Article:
A new arrival from this season’s harvest in Huehuetenango, with a delicate tea-like character
Blackberry, Caramel, Rooibos
Producer: Nicolas Perez Jimenez
Altitude: 1600 masl
Varietal: Caturra, Catuai, Pache
Harvest: February 2021
Optimal brew beyond: Filter 7 days | Espresso 21 days.
RRP for 250 g: 129 kr.
RRP for 1 kg: 480 kr.
About the coffee:
Nicolas Perez grows coffee just outside the town of Concepción Huista in Huehuetenango. The Huista sub-region is where much of our Guatemalan coffees have come from in recent years, and like many in the region, Nicolas has a very small plot of land at only around 1.2 hectares. He has lived on this land since 2004, and has slowly been able to build a fairly steady business, carefully honing his craft. So far he has only produced washed coffees, but hopes to learn more about other processing methods in the coming years. Again like many of the small producers we have worked with here in Huehuetenango, Nicolas grows a mix of popular local varietals, like Caturra, Catuai and Pache. Nicolas takes great care in his processing, depulping, fermenting for 48 hours and washing the coffee. He then soaks the depulped parchment coffee for 12 hours, equalising moisture content before drying. This seems to add an extra depth to the fruit character in this coffee, showcasing some rich berry notes in the cup.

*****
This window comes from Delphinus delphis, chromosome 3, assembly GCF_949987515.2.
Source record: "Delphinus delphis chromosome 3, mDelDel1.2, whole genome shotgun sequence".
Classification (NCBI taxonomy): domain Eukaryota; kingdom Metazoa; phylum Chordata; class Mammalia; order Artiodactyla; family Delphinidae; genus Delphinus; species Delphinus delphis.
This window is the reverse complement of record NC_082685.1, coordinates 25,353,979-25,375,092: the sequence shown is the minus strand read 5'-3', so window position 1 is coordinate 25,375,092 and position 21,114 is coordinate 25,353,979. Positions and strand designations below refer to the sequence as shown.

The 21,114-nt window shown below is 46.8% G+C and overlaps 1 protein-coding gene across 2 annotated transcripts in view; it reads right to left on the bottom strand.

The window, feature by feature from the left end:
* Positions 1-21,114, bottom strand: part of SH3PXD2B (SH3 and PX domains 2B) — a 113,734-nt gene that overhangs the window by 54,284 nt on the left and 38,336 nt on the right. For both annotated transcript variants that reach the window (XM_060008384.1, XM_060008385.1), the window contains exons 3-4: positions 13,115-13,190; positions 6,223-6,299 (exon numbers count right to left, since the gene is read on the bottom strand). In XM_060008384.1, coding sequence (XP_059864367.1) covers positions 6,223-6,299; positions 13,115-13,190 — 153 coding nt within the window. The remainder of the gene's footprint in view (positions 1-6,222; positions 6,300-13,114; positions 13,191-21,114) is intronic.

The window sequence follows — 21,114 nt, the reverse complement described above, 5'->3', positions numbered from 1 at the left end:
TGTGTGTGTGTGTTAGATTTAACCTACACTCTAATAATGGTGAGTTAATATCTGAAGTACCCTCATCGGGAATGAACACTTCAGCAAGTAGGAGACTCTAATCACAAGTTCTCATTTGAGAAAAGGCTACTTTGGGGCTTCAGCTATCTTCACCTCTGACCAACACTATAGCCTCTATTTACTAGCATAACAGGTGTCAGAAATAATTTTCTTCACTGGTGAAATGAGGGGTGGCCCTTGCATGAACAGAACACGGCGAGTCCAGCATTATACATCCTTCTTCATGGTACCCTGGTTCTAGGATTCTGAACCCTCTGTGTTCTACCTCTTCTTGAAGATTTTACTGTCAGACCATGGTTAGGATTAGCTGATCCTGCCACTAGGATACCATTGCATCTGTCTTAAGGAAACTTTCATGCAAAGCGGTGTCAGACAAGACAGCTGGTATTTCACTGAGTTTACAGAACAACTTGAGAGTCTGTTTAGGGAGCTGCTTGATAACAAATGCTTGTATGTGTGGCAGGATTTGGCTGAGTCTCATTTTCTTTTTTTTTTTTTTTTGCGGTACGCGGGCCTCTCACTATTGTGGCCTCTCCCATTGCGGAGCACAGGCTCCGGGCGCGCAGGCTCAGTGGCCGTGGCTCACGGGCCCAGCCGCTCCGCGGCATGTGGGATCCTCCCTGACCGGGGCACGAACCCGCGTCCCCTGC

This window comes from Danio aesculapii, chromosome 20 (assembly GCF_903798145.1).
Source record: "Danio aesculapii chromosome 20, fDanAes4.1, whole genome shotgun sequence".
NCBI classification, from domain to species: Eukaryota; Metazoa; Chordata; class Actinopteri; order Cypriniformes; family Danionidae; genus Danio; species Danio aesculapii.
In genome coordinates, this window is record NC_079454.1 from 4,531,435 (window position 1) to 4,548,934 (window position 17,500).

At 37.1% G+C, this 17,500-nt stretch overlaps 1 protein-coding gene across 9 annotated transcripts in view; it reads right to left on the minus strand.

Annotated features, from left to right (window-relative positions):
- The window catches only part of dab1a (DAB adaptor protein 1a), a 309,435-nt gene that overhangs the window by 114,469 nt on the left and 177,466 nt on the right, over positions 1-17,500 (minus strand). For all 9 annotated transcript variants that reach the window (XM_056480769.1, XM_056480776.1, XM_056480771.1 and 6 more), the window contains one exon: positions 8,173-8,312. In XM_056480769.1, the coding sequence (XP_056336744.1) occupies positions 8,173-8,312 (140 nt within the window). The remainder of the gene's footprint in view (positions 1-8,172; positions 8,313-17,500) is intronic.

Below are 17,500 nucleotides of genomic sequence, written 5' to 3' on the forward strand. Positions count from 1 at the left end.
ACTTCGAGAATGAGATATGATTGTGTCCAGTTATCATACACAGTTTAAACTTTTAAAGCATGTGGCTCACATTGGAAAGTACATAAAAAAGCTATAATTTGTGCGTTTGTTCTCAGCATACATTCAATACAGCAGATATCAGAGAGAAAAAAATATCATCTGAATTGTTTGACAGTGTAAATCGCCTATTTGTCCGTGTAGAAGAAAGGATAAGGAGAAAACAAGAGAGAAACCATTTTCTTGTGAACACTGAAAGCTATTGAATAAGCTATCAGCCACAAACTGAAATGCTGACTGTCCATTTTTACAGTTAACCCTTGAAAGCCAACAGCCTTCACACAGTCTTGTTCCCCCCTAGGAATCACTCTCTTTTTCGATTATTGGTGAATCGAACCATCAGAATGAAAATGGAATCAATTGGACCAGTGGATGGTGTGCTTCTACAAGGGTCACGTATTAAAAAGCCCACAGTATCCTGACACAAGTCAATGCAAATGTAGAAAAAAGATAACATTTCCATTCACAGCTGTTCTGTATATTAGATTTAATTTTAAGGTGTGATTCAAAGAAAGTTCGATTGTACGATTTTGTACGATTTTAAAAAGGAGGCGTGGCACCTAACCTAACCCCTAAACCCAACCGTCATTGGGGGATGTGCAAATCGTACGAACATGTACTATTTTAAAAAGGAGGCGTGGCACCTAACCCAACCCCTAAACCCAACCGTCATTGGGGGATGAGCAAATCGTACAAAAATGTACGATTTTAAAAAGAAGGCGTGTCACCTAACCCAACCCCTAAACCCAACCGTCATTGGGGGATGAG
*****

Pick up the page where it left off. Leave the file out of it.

Huehuetenango is located in the north-western highlands of Guatemala, and borders with Mexico. It is home to the highest altitudes in all of Central America, due to the presence of the Sierra de los Cuchumatanes mountain range, which peaks at 3837 masl. This creates lots of high altitude land to grow high-quality coffee, an important crop in an area where agriculture is the largest industry. A dry hot wind also blows in from the Tehuantepec plain in Mexico to the north, which protects crops from frost, allowing coffee to grow even higher up the slopes, often above 2000 masl. These high altitudes also lead to very beautiful scenery, something the area is known for, but also to a remoteness not found elsewhere in Guatemala. 9 different ancient Mayan dialects are still spoken here, and the region is home to some of the best preserved examples of Mayan architecture. The remoteness also makes sourcing coffee a challenge here, the journey to farms often takes days over unforgiving terrain, and would-be coffee buyers require knowledge of the local dialects, or an experienced guide. We have visited our Guatemalan partners at Primavera for the past three years, and have been stunned by the beauty of both the coffees they have been sourcing, and of this captivating region.